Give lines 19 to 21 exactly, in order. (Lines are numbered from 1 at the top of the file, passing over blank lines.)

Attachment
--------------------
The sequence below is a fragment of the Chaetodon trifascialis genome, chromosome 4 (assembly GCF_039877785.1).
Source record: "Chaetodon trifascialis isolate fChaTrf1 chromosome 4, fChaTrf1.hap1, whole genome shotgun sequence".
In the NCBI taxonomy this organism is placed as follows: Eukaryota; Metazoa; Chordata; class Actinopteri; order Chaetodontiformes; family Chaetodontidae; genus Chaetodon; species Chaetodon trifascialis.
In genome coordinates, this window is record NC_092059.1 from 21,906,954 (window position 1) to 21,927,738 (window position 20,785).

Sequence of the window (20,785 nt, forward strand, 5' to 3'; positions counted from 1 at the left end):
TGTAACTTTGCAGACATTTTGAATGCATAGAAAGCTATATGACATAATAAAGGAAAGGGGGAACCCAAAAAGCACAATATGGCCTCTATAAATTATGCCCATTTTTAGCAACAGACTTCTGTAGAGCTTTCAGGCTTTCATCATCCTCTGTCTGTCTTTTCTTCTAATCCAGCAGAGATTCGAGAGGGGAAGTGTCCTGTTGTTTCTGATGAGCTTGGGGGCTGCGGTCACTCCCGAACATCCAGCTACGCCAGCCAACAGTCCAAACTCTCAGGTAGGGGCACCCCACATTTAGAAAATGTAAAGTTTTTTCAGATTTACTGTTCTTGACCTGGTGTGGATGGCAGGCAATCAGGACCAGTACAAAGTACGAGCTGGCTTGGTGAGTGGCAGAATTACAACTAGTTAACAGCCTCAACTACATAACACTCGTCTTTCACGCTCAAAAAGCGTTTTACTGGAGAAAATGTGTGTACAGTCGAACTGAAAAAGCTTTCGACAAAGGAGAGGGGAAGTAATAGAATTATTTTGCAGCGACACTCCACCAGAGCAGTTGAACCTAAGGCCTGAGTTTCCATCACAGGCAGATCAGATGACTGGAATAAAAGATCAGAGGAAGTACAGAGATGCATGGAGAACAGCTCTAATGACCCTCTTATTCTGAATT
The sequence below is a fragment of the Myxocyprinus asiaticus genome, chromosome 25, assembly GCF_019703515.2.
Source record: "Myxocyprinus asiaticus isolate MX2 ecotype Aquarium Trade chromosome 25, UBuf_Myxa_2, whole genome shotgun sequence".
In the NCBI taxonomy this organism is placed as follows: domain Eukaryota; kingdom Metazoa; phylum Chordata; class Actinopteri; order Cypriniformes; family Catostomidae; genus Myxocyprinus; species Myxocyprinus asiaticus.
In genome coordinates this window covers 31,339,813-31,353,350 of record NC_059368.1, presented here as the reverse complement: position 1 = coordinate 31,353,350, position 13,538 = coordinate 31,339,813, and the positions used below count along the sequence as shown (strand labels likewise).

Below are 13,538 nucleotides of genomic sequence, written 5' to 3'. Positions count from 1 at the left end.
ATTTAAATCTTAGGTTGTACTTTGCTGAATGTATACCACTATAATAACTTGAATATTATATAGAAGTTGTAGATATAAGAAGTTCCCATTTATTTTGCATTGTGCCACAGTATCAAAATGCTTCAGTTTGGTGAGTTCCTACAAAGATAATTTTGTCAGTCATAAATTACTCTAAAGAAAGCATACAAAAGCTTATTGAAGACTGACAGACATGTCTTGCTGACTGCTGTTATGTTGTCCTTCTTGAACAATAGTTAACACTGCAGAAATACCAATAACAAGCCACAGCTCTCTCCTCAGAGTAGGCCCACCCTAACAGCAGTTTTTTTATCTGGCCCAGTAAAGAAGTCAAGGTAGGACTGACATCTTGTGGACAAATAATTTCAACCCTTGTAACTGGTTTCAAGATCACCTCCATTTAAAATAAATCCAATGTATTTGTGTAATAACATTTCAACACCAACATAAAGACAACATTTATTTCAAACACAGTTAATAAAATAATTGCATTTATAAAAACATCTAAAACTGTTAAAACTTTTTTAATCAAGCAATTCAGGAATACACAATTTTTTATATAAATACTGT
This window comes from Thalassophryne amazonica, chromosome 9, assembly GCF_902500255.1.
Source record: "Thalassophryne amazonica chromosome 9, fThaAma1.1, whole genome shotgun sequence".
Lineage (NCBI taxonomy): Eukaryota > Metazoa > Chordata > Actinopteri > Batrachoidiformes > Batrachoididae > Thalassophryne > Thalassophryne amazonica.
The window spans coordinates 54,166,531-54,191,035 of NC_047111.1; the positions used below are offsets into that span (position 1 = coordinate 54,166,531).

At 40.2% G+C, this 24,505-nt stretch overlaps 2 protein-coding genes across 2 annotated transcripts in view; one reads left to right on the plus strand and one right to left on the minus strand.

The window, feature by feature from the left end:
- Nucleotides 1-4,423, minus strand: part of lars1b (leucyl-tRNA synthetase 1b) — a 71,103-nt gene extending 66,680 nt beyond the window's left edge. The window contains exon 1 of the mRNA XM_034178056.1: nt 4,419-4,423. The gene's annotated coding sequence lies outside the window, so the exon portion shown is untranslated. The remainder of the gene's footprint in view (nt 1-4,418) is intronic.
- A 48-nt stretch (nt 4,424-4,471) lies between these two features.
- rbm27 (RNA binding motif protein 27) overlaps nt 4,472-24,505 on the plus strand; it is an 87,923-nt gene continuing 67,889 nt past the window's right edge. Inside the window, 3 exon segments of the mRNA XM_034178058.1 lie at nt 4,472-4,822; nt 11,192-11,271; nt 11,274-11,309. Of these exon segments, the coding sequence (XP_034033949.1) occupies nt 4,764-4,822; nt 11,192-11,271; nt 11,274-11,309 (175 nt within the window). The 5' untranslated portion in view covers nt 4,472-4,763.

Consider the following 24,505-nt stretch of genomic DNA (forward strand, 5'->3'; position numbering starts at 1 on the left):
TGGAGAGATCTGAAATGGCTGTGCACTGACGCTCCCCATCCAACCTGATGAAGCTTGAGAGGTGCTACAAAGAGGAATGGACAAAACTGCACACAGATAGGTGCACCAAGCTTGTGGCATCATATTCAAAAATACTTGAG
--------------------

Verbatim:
- Nucleotides 1-4,423, minus strand: part of lars1b (leucyl-tRNA synthetase 1b) — a 71,103-nt gene extending 66,680 nt beyond the window's left edge. The window contains exon 1 of the mRNA XM_034178056.1: nt 4,419-4,423. The gene's annotated coding sequence lies outside the window, so the exon portion shown is untranslated. The remainder of the gene's footprint in view (nt 1-4,418) is intronic.
- A 48-nt stretch (nt 4,424-4,471) lies between these two features.
- rbm27 (RNA binding motif protein 27) overlaps nt 4,472-24,505 on the plus strand; it is an 87,923-nt gene continuing 67,889 nt past the window's right edge. Inside the window, 3 exon segments of the mRNA XM_034178058.1 lie at nt 4,472-4,822; nt 11,192-11,271; nt 11,274-11,309. Of these exon segments, the coding sequence (XP_034033949.1) occupies nt 4,764-4,822; nt 11,192-11,271; nt 11,274-11,309 (175 nt within the window). The 5' untranslated portion in view covers nt 4,472-4,763.